Matt Chan knows that storytelling begins with the audience – an idea that has driven his 45 years of award-winning success in the television industry. Chan has worked in every facet of the industry, from operating television stations to running national television series. In 1998 he started Screaming Flea Productions where he created hits like A&E’s Hoarders, landing him a spot as one of the very few people of color on the Hollywood Reporter’s Top 50 Reality Power Producers list. He now teaches at the University of Washington’s Communications Leadership Graduate program and spends his time refining the science and art of storytelling in his personal projects. His newest passion is to give back to the community, training and educating new generations of citizen journalists and storytellers for the new world of media.
Shannon Gee is a producer, editor, photographer and writer with 20+ years of experience in the field of television broadcast and print/digital media. Shannon was an independent producer of television documentaries for national and local public television and cable. She also freelanced as a film writer for newspapers and websites, including imdb.com and the Seattle Times. Shannon has been with the Seattle Channel, the City of Seattle’s award winning government access channel, for over ten years and currently serves as the general manager for the organization. While at the Seattle Channel, Shannon has earned seven northwest Emmys and the Kaleidoscope award, a national award that recognizes television stations for their coverage of diversity and equity issues.
Vivian Hua is a writer, filmmaker, and organizer who regularly traverses up and down the west coast. As the Executive Director at Northwest Film Forum in Seattle, a Co-Founder of the Civil Rights Film Series, The Seventh Art Stand, and the Editor-in-Chief of the interdisciplinary arts publication, REDEFINE, much of her work unifies her interest in the metaphysical with her belief that art can positively transform the self and society. Her narrative short film, Searching Skies–which touches on the controversial topic of Syrian refugee resettlement in the United States–was released in 2017, after making festival rounds. She is currently writing her next film projects, as well as researching national efforts to preserve cultural space.
Michelle Li is an anchor and reporter for KING-TV in Seattle, and serves as a host for Take 5, an interactive weekday news show. In her career Michelle has received four national Murrow awards, nine regional Emmys, has been named Social Media Personality of the Year for Wisconsin, Anchor of the Year of the Carolinas, and Congress has honored her with an Angels in Adoption award for her dedication to international and domestic adoption causes. She launched a television program in Missouri to help foster kids find more permanent solutions and spoke at the National Press Club for international adoption awareness. For fun, Michelle once played a reporter in the movie Tammy and on the TV show The Following.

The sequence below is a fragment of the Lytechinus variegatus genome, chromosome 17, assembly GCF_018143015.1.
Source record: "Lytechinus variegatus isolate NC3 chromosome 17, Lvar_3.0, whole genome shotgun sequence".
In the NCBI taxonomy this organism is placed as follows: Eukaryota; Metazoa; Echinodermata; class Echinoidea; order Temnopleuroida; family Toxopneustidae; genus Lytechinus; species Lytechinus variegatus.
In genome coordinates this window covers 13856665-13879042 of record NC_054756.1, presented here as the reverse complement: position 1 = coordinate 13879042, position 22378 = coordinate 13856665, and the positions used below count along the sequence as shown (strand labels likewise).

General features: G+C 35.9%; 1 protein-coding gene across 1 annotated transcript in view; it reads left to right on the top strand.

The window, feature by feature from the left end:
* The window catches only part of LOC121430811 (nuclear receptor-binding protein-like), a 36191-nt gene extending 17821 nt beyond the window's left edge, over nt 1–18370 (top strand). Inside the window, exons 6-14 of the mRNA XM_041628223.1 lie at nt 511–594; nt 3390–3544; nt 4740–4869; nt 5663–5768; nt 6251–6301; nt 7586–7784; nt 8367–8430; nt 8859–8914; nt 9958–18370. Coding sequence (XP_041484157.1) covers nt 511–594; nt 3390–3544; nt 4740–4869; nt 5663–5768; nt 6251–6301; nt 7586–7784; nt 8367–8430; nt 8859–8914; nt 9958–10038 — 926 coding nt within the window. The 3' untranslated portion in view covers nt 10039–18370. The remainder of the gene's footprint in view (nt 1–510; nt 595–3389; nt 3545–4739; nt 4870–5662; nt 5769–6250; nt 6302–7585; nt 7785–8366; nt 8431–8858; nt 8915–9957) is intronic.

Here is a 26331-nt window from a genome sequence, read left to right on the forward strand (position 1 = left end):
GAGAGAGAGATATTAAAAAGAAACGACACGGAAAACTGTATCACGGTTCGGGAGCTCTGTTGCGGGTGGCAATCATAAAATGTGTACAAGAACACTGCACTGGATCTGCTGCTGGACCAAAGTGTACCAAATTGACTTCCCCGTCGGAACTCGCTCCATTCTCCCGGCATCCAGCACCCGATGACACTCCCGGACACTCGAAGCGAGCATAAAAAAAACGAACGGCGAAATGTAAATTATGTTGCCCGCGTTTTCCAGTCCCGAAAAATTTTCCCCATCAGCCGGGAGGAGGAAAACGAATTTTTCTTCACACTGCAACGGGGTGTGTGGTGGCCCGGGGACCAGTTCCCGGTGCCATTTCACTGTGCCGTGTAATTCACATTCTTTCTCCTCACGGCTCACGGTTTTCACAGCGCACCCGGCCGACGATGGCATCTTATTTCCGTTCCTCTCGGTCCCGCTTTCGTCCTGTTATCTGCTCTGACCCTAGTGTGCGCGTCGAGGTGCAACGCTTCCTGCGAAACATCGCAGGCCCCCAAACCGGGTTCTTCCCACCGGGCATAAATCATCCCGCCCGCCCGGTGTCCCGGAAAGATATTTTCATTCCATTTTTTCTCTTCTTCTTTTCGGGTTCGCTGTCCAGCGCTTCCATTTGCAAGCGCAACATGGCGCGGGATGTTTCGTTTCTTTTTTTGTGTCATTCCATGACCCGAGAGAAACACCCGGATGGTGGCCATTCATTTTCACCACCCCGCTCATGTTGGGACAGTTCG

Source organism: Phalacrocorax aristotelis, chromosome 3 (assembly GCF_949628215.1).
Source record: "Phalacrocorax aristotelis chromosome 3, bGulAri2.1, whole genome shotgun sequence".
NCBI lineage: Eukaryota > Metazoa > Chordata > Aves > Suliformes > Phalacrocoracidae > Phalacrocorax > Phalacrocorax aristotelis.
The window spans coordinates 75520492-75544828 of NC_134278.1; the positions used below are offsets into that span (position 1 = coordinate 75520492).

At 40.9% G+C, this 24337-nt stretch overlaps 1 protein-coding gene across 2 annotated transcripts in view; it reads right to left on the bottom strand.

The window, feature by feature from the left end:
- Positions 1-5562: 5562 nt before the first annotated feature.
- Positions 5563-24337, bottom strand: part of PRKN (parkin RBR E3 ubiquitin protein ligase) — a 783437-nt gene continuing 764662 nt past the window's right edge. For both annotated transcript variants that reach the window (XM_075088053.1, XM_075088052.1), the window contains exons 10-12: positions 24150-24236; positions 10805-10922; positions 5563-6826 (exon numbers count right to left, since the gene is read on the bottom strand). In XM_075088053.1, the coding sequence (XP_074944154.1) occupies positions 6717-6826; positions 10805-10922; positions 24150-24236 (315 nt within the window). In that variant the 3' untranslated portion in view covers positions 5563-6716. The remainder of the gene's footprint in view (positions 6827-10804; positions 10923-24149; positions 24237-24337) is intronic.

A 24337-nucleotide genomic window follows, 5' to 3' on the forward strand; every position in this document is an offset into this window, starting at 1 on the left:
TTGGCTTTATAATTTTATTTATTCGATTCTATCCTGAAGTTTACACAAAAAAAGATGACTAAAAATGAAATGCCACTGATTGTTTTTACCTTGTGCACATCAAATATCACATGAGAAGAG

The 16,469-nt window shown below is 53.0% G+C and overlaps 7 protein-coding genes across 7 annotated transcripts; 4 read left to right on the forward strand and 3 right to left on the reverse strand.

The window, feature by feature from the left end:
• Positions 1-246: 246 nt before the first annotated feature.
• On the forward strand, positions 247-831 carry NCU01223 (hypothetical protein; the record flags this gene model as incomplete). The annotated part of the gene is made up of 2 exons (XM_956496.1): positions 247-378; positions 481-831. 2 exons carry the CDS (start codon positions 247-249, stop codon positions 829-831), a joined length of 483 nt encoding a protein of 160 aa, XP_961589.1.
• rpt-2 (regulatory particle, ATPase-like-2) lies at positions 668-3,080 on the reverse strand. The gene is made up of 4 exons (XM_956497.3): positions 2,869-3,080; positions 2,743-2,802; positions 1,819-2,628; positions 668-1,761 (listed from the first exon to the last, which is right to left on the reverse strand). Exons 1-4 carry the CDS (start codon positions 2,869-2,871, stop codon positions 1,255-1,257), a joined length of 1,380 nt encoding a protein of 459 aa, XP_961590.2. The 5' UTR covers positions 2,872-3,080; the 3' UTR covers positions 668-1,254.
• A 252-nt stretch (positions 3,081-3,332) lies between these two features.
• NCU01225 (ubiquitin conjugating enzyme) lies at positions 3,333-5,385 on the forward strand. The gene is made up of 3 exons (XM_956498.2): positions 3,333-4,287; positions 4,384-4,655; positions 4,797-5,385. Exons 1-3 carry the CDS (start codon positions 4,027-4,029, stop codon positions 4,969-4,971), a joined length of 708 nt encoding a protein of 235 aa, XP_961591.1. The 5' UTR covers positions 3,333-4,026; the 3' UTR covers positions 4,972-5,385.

Lori Kido Lopez is an Associate Professor of Media and Cultural Studies in the Communication Arts Department at the University of Wisconsin-Madison. Lopez is the author of Asian American Media Activism: Fighting for Cultural Citizenship, and a co-editor of the The Routledge Companion to Asian American Media. She is the founder of the Race and Media Conference, s a member of the Center for Critical Race and Digital Studies, and also serves on the board of Freedom, Inc. Originally from Portland, Dr. Lopez researches the way that Asian Americans use media in the fight for social justice and is the Director of Madison’s Asian American Media Spotlight.
Vincent Pham is an Assistant Professor in the Department of Civic Communication and Media at Willamette University, where he researches the intersection of race, media, and the politics of national belonging. He is the co-editor for the Routledge Companion to Asian American Media and the co-author of Asian Americans and the Media. He has been interviewed by NPR’s Code Switch and US News and has served on the awards jury of the San Diego Asian Film Festival. In 2017 he was the recipient of the Outstanding New Investigator Award from the Critical/Cultural Division of the National Communication Association.
Dao Strom is a writer, artist, and musician whose work explores hybridity through melding disparate “voices”—written, sung, visual—to contemplate the intersection of personal and collective histories. She is the author of a bilingual poetry/art book, You Will Always Be Someone From Somewhere Else, an experimental memoir, We Were Meant To Be a Gentle People + music album East/West, and two books of fiction, The Gentle Order of Girls and Boys and Grass Roof, Tin Roof. Her work has received support from the Creative Capital Foundation, National Endowment for the Arts, Precipice Fund, Regional Arts & Culture Council, Oregon Arts Commission, and others. She is the editor of diaCRITICS and co-founder of the arts collective She Who Has No Master(s).
Roger Tang, called the “Godfather of Asian American theatre” by A. Magazine, has produced numerous Northwest and world premieres, from David Henry Hwang’s Bondage and Yellow Face to Maggie Lee’s The Clockwork Professor, The Tumbleweed Zephyr, and A Hand of Talons. As a playwright he wrote She Devil of the South China Seas, The Jade Con, Shadowed Intent, Truth and Lies, Third Generation Heritage and Mac n Dex. Roger has served on the boards of ReAct Theatre and the Northwest Asian American Theatre, and is a member of the national board for the Consortium of Asian American Theaters and Artists. He is also the Literary Manager for SIS Productions, the Executive Director of Pork Filled Productions, editor of the Asian American Theatre Revue, and a recipient of a 2016 Equity Award from the Symposium on
SAAFF runs Feb. 21 – Feb. 24. See the full SAAFF schedule.